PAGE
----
Decided November 3, 1925.
Criminal law — Association incorporated to apprehend and convict criminals — Section 10200 et seq., General Code — Members may make arrests anywhere in state — Impersonating an officer — Section 12860, General Code — "Falsely" construed — Error to charge jury that defendant guilty and without defense — Question for jury whether defendant represented himself as police officer.
1. Under Section 10200 et seq., General Code, members of an association incorporated for the purpose of apprehending and convicting any person or persons accused of either felony or misdemeanor may make arrests, subject to the limitations prescribed in Sections 10203 and 10204, General Code, anywhere within the state.
2. The word "falsely" as used in Section 12860, General Code, means a representation designedly untrue and deceitful, and implies an intention to perpetrate some treachery or fraud.
3. Upon the trial of an indictment for impersonating an officer, when the defendant has pleaded not guilty, it is reversible error for the court in his charge to the jury to give his own conclusions upon the guilt of the defendant, and to state that the defendant has no defense.
4. Upon trial of an indictment under the provisions of Section 12860, General Code, for impersonating a police officer, a plea of not guilty having been entered by the defendant, who is a member in good standing of an association incorporated for the purpose of apprehending and convicting persons accused of felony or misdemeanor, the question whether the defendant has falsely represented himself to be a police officer is a question of fact for the jury.
ERROR to the Court of Appeals of Perry county.
Plaintiff in error, A.H. Fouts, was indicted in the court of common pleas of Perry county, Ohio, upon the charge of impersonating an officer. The indictment charges that on the 5th day of October, 1924, the defendant unlawfully and falsely represented himself to be a police officer, being at the time not a member of a regularly organized police department, a legally elected public official, or commissioned by any proper legal authority.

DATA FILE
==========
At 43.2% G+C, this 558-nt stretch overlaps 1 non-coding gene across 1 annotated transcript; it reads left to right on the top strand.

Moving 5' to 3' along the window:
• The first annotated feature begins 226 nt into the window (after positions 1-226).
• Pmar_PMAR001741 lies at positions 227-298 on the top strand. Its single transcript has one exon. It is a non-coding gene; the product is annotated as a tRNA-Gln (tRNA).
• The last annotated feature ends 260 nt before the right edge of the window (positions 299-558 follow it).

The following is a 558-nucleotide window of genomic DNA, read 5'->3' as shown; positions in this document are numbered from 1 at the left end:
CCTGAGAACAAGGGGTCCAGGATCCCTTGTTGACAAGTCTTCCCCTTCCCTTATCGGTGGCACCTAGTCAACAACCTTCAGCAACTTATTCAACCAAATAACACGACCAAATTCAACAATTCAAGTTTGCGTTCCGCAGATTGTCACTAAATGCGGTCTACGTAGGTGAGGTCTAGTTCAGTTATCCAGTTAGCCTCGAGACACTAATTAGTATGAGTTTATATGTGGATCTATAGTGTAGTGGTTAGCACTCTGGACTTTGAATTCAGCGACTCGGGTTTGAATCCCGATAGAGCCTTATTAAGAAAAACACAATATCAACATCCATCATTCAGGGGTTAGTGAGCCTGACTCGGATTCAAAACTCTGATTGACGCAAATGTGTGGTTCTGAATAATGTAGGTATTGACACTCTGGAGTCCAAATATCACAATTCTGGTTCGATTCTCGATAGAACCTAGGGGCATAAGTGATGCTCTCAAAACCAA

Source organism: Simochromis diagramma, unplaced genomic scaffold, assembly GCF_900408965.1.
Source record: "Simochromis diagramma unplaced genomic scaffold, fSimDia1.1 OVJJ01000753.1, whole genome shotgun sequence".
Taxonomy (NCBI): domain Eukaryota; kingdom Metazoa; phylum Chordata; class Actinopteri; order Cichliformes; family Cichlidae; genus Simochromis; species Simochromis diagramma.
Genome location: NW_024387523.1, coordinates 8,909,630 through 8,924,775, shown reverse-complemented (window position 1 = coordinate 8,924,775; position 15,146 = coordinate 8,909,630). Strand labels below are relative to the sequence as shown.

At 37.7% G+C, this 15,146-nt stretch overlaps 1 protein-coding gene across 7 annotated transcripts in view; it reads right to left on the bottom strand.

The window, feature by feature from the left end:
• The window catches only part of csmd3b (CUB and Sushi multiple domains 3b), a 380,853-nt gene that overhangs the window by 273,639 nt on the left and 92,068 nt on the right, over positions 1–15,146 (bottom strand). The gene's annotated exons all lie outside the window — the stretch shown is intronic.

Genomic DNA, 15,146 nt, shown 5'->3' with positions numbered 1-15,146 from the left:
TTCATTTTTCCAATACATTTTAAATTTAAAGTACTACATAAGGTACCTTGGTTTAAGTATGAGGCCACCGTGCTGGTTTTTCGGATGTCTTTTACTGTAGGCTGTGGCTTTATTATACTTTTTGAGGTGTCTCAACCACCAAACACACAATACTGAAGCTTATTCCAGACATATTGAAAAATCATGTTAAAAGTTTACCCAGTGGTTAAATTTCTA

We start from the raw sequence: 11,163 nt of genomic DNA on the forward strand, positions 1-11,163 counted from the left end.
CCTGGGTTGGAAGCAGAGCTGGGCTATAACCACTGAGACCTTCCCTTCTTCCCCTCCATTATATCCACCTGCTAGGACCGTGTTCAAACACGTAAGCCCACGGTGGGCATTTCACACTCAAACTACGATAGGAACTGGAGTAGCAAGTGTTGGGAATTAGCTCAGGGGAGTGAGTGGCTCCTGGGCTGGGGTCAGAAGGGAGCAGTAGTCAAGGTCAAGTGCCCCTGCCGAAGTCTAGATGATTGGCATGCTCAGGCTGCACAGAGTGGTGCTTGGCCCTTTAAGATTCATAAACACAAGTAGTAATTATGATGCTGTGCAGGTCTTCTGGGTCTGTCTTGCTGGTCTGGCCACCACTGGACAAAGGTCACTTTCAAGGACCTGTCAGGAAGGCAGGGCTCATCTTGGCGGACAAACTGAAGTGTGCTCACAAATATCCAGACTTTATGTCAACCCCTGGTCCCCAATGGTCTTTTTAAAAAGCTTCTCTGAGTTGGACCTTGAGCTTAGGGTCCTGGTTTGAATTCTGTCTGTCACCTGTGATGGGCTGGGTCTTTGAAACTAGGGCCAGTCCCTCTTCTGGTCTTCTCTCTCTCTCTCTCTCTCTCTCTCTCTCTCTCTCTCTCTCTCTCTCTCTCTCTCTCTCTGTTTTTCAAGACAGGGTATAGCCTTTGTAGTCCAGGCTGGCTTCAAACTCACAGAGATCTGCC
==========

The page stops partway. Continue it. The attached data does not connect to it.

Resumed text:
The trial resulted in a verdict of guilty, and after the overruling of a motion for new trial defendant was sentenced to a fine and imprisonment. The Court of Appeals, by a divided court, affirmed the judgment of the court of common pleas.
Mr. T.B. Williams, for plaintiff in error.
Mr. Vincent Tague and Mr. John W. Dugan, for defendant in error.
This case arises out of the following facts: Upon the evening of October 5, 1924, which was a Sunday, John Alfonso and three other men were driving in an automobile from Corning, Ohio, to Buckingham, Ohio, and return. On their way from Buckingham to Corning, when in front of a church on what is known as Millertown Hill, their machine collided with a motorcycle. Some disturbance being made in front of the church in connection with this accident, Fouts, the defendant below, proceeded to arrest the parties. Fouts was a resident of Millertown, Perry county, Ohio, and held a membership in the Athens County Protective Association, which had been incorporated under Sections 10200 to 10206, inclusive, General Code, and still functions under those statutes. After arresting the men of the automobile party, Fouts turned them over to the constable of Pleasant township, Perry county, Ohio, who took them before the mayor of Shawnee, Ohio. With the mayor, Fouts filed an affidavit charging the parties with intoxication and disturbing a religious meeting, and underneath his signature added the words, "Ohio Police." John Alfonso later pleaded guilty to intoxication and disturbing the meeting and was fined. Fouts was then indicted for impersonating an officer, under Section 12860, General Code, and the questions presented here arise out of the trial based upon that indictment.